Monday, March 30, 2020

VAN GONE-VILLE 4: ESCAPE FROM PROVENCE




Van Stein: The Starry Night Painter




I hit the gas pedal, tear through wheat fields painted by Claude Monet, past St-Paul-de-Mausole (Van Gogh's asylum) out of St-Remy—not stopping for two-and-a-half hours until we are forced to a halt by an officious police officer guarding the border into the Principality of Monaco. 

I would have stopped us, too, in our baseball caps, leather bomber jackets, bloodshot eyes, and unkempt hair.

Van Stein startles awake.  “Whats going on?”  He focuses on the immaculately uniformed female Nazi.  “Uh-oh,” he mutters, “not another threshold guardian.”

Identity, she demands. 

We surrender our passports, which she scrutinizes, then patches our names to Police Central through a two-way radio. 

Car papers, she demands.  

I hand her a wad of rental documents.  She inspects, it passes muster.

Then the grilling.  Why do you come to Monaco?

There’s no point lying to an officer of the law. “I have a rendezvous with Prince Albert.” I check my wristwatch.  “At 11:30 this morning.” 

So, like, can you hurry this up a little?

“Le Prince Hereditaire?”  She looks at scruffy me like Im nuts, wanting to hear me confirm this in her native language, I guess.

“Oui,” I oblige her. 

She whispers into her two-way radio, listens, gently hands me passports and car papers.  “I am sorry,” she says.  “It is my job.”

“Its okay,” I reassure her.

“Goddam Nazi,” hisses Van Stein as we roll off, spiraling downward into Monte Carlo on a quiet Sunday morning. 

We take an open-air table at Café de Paris for cappuccino and croissants, joined by Reek Pisserin, in from London to join me for princely business. 

We leave Van Stein at the café, promising to return for lunch.

Two-and-a-half hours later (the Prince was late and the meeting long), it is way past lunchtime.  

A French foursome occupies our old table where Van Stein should have been.

Where did he go?  

Reek Pisserin and I scramble, aware that our flight to London is two hours away.

I find the artist sitting, sketching, next to a fountain in gardens adjacent to Place du Casino, a look of total abandonment on his face.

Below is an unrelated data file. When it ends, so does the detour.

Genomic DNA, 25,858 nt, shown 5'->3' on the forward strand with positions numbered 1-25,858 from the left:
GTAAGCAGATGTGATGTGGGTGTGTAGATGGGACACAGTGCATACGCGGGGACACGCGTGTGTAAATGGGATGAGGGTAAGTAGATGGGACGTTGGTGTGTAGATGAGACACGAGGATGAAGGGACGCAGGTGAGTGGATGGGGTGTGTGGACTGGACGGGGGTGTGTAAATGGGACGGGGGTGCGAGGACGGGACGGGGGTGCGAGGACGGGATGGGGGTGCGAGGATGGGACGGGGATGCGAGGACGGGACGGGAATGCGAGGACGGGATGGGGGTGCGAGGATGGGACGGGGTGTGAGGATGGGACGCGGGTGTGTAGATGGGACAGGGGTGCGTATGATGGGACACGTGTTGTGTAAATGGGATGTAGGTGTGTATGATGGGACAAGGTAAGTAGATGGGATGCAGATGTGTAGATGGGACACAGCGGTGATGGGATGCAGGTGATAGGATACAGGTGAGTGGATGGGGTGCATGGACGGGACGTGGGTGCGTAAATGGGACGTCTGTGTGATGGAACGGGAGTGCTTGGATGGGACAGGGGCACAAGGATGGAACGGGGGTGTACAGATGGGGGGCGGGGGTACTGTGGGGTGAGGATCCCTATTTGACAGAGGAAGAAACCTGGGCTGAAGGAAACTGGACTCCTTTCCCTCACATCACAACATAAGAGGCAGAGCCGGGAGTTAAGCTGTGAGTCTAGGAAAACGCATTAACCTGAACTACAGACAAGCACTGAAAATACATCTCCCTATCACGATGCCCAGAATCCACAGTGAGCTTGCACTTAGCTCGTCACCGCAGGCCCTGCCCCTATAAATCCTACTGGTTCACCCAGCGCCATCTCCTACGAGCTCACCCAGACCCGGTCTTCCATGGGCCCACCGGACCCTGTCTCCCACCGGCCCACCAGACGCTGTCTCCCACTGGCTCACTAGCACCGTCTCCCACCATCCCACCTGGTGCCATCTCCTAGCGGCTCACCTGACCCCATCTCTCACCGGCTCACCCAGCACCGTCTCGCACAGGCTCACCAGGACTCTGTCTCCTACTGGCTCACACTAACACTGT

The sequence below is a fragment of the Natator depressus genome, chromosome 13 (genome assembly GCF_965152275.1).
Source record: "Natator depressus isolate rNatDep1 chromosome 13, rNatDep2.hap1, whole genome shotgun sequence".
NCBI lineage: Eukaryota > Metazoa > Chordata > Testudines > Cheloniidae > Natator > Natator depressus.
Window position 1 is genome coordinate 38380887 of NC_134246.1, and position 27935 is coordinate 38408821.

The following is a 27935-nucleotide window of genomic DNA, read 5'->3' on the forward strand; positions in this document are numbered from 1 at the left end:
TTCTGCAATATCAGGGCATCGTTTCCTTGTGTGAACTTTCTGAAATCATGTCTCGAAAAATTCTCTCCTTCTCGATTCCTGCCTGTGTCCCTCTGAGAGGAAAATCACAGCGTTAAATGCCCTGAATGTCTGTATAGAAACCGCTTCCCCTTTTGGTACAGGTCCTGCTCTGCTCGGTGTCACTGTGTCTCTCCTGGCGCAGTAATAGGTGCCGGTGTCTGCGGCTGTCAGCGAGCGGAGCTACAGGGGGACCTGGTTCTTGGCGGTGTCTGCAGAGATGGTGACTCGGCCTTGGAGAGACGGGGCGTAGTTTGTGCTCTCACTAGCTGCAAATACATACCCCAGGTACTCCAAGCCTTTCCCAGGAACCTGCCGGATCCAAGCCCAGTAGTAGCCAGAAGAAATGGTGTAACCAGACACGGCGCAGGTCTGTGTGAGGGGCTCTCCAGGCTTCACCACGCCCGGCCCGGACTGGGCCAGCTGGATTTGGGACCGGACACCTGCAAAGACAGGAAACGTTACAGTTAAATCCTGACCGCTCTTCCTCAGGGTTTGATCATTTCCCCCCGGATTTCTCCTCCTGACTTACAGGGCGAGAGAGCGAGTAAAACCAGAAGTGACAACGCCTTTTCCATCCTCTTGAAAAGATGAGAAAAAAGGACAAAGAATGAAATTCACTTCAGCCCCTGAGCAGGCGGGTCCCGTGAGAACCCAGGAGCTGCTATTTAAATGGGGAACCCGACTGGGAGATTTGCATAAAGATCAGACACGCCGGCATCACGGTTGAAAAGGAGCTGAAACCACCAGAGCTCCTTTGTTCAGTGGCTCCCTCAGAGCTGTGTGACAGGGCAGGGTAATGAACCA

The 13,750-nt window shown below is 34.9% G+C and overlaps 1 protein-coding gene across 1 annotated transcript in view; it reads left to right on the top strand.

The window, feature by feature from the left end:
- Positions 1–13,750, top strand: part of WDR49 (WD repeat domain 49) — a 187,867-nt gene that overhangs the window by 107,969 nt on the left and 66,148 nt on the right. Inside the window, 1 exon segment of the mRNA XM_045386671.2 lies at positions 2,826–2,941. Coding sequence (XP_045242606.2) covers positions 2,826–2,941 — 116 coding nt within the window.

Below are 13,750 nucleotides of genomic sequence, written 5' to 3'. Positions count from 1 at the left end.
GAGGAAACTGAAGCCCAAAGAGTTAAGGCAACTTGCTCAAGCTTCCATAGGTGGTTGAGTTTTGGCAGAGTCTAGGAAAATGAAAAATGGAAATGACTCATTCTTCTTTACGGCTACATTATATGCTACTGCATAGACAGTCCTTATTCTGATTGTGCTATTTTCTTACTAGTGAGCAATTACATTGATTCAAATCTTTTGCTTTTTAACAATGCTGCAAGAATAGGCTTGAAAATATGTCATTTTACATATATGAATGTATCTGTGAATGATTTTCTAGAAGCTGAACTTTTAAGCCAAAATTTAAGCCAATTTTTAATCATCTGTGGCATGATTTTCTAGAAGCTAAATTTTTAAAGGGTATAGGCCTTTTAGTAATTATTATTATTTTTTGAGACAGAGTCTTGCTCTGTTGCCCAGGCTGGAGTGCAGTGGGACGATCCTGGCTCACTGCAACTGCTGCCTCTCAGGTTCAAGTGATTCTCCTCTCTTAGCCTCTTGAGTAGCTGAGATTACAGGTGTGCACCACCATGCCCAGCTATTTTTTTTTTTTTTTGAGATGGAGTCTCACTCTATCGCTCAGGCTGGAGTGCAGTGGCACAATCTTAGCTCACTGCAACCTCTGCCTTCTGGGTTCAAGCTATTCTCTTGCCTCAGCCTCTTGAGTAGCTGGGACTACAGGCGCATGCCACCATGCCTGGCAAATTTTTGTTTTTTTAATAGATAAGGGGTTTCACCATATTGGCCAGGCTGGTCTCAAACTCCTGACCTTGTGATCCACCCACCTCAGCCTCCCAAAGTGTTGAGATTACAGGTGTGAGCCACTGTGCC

“Thomas?  Sorry, we ran late.  Why didnt you wait at Café de Paris?”

Van Stein shakes his head in disgust.  

Finally, he speaks.  “They wanted to move into lunch and I didnt have cash to pay for our croissants and coffee.” 

“What about a credit card?

“When they saw it was American, they refused it, just told me to leave quietly.  I was lucky not to get arrested.”  Hed been mindful of the Nazi at border control.  “Ive been walking around, trying not to look suspicious, which is hard for me today, since all I had was forty-five minutes' sleep before you woke me up and I look like a homeless tramp around all these Lamborghinis and Ferraris and mink coats.  Then I sat here, pretending to sketch.  The police have been circling, getting ready to pounce on me.  Im never coming back to this place.”

We find the car and drive to Nice-Cote dAzur Airport, return the vehicle to Avis, retrieve our gear. 

“Hey,” says Van Stein.  “Wheres my paint box?” 

On all these trips, Van Stein carries a small wooden crate with his mix of paints, thinner and brushes.

Its nowhere. 

Did somebody break into the car in Monaco?   

No.  Unheard of. 

“Phone the chateau,” snaps Van Stein.

I consult the invoice given me at checkout, tap out numbers, connect, explain the situation.

Yes, we have Mr. Van Steins wooden box, says the woman.

“Where did you find it?”  

I expect her to say, His room.

The answer startles us:  Outside, behind the chateau.

“But I wasnt even back there,” says Van Stein.

“You sure you want it back?” I ask him, fully understanding the metaphysical darkness behind this, based on my haunting.

“Of course.”  Every new expense, however small, burdens the struggling artist who lives for art and sees money only as a means to buy more paint.  

Ultimately, its a question of arithmetic:  the expense of buying new supplies is greater than shipping the crate home.

”Careful, Thomas—you never know what may come back inside your box.  You may need to re-name it Pandora.”

With hindsight, it is clear what transpired: 

We’d gone searching for the spirit of Van Gogh. So the dead artist first tries to throw me out of my room, second, tries to keep me prisoner, and third,  smuggles himself to Santa Barbara in Van Steins box.